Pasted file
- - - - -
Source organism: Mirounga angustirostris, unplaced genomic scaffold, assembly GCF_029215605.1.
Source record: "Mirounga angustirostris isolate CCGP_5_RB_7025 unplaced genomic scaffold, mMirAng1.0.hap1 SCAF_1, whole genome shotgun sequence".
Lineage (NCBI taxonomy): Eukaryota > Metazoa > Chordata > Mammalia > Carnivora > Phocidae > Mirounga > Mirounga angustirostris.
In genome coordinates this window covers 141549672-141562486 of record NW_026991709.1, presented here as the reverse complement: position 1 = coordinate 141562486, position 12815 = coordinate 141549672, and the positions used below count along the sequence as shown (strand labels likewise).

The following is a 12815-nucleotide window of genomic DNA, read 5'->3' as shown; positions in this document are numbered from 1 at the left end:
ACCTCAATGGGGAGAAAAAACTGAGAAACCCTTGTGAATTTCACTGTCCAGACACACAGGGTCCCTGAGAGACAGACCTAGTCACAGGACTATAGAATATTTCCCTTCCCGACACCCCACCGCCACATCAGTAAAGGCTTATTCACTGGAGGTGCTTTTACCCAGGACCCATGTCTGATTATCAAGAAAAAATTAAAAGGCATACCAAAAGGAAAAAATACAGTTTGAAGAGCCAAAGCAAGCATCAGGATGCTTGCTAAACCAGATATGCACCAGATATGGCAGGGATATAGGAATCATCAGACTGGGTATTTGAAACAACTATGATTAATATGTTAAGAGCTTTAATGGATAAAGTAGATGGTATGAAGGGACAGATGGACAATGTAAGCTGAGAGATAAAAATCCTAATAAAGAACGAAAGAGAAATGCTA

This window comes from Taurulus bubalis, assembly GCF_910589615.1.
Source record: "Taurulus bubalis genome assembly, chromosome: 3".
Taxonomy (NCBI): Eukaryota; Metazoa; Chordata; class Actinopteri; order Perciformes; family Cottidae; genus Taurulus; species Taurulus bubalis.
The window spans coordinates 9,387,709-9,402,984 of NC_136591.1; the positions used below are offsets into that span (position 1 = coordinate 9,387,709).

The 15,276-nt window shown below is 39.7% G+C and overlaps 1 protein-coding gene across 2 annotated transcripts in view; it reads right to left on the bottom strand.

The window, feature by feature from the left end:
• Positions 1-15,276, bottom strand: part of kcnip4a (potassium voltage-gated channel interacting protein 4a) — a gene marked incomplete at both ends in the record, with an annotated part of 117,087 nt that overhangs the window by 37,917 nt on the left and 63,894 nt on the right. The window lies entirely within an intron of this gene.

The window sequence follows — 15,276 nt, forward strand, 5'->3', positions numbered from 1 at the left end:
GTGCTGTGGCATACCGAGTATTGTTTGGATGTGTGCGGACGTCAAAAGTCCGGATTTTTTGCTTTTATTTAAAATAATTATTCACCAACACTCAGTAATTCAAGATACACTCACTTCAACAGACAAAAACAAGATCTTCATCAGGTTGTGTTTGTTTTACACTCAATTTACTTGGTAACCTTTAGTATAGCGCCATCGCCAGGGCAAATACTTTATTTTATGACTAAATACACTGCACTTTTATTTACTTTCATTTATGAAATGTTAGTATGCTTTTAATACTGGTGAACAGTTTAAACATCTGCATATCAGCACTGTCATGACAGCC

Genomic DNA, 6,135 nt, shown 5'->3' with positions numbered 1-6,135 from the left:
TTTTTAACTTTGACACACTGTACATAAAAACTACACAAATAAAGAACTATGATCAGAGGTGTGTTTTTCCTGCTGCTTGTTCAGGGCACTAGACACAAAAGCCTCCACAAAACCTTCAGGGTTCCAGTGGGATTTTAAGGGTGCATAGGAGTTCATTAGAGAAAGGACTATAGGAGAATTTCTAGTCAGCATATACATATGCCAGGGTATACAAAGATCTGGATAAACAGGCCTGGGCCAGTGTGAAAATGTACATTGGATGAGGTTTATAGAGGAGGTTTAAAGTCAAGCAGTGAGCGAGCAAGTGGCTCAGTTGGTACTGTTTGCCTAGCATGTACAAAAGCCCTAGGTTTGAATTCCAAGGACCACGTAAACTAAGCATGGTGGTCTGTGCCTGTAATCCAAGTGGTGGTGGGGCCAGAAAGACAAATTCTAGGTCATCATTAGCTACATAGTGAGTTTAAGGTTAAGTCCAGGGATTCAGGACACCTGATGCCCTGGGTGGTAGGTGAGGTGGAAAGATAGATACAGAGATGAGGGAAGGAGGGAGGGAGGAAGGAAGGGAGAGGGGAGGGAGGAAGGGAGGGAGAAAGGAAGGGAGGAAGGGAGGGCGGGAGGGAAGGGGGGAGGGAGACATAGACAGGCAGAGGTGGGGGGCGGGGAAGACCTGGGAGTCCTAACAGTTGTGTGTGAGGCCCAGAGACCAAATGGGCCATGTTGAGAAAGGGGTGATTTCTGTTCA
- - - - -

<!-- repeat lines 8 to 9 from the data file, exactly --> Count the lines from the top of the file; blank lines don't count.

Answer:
Source record: "Taurulus bubalis genome assembly, chromosome: 3".
Taxonomy (NCBI): Eukaryota; Metazoa; Chordata; class Actinopteri; order Perciformes; family Cottidae; genus Taurulus; species Taurulus bubalis.